“To get used to a hat, a car or a stick is to be transplanted into them, or conversely, to incorporate them into the bulk of our own body. Habit expresses our power of dilating our being-in-the-world, or changing our existence by appropriating fresh instruments. It is possible to know how to type without being able to say where the letters which make the words are to be found on the bank of keys. To know how to type is not, then, to know the place of each letter among the keys, nor even to have acquired a conditioned reflex for each one, which is set in motion by the letter as it comes before our eye. If habit is neither a form of knowledge nor an involuntary action, what then is it? It is knowledge in the hands, which is forthcoming only when bodily effort is made, and cannot be formulated in detachment from that effort” (op.cit., p. 166).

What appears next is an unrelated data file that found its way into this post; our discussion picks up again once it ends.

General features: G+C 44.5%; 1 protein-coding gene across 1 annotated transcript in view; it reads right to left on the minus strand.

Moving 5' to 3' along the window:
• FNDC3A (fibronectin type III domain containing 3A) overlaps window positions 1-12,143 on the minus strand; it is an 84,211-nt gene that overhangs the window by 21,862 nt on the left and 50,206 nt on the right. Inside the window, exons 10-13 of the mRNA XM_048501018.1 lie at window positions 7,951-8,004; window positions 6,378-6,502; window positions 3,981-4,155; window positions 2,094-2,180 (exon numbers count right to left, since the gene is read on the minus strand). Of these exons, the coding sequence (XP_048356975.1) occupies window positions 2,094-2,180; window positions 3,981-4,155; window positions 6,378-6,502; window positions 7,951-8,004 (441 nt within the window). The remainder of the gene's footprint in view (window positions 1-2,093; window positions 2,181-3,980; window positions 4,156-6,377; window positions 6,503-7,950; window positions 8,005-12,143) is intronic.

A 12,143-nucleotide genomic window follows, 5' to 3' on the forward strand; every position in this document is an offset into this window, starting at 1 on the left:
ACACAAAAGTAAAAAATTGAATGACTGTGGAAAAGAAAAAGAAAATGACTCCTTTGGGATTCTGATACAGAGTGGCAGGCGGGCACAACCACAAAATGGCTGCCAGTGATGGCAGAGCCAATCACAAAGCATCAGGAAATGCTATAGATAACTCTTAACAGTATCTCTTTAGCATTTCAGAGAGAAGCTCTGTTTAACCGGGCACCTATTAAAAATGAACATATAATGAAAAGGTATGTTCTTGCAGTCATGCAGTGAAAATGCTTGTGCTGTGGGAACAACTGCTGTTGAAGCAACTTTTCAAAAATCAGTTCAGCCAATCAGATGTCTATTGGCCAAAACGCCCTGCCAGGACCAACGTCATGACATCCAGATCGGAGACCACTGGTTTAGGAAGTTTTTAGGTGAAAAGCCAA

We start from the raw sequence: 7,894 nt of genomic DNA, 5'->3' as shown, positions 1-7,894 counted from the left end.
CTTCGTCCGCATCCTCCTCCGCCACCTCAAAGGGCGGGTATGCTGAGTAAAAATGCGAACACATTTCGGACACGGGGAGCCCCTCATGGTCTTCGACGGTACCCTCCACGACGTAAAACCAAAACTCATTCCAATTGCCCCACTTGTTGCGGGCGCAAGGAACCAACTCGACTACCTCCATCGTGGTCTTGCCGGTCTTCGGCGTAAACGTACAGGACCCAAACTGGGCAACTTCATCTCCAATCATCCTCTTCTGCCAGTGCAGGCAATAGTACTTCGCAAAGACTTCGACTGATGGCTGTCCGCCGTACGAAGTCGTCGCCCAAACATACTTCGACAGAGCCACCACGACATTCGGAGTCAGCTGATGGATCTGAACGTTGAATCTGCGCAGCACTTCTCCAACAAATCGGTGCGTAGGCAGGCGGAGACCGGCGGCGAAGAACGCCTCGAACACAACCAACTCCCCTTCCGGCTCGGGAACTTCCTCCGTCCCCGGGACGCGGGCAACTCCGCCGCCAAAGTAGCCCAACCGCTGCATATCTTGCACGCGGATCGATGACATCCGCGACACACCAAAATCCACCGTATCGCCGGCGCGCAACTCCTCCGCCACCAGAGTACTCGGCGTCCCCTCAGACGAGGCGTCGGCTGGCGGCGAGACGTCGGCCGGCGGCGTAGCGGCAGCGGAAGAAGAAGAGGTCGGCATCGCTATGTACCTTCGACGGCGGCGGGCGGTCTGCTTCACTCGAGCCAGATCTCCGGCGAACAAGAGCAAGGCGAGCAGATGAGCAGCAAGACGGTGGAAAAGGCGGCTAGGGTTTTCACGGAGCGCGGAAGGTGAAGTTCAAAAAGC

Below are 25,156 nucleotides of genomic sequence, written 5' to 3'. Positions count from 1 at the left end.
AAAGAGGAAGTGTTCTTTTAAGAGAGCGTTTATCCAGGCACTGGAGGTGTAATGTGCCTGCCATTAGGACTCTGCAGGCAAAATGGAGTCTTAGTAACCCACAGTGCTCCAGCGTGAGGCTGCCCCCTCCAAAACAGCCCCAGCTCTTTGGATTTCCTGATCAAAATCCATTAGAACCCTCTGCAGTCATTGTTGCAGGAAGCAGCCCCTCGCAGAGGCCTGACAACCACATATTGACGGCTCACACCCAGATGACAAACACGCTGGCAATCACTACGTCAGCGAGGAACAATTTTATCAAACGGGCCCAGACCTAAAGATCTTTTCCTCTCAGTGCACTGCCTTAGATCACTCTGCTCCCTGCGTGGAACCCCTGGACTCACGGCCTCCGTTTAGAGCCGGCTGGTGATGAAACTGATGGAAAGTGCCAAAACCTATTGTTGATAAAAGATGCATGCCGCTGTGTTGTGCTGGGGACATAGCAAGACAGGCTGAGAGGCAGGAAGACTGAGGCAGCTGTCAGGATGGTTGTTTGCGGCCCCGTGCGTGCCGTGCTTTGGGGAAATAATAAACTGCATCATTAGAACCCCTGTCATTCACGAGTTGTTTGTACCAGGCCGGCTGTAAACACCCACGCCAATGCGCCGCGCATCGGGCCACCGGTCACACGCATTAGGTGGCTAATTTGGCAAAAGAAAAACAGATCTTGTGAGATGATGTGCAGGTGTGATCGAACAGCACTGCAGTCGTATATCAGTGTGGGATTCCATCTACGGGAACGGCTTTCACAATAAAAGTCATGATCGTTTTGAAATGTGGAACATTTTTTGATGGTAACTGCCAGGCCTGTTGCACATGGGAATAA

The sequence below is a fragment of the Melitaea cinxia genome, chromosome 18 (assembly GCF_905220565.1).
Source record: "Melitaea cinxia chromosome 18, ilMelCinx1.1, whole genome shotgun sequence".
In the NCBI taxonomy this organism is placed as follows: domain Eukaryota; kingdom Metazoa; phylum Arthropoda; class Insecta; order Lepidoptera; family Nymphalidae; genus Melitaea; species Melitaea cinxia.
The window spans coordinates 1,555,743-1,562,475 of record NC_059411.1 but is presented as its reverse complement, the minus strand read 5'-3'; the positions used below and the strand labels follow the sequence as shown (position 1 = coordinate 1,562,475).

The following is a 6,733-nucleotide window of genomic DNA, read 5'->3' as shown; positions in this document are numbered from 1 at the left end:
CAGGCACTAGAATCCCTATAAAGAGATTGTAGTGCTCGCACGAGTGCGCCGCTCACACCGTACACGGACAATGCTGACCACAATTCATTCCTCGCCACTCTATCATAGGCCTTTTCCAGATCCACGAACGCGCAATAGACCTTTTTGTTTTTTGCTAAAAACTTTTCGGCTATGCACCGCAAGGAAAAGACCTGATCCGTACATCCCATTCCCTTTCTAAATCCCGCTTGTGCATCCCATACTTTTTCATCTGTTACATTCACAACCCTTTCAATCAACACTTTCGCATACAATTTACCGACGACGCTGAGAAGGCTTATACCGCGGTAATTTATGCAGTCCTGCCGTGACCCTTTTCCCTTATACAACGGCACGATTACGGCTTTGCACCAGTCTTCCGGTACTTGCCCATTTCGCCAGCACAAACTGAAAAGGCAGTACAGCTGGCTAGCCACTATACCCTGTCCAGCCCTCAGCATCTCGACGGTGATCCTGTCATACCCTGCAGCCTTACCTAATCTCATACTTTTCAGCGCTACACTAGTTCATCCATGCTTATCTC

Likewise, according to Merleau-Ponty, an organist, for example, has such a big operatory familiarity with his instrument that it easily persists when he has to change it for a different one. For Merleau-Ponty this example of the organist, as it is the case of instruments in general, clearly shows how the habitude doesn't reside in the mind, nor in the body understood as something purely mechanic, but in the body as a mediator of a world: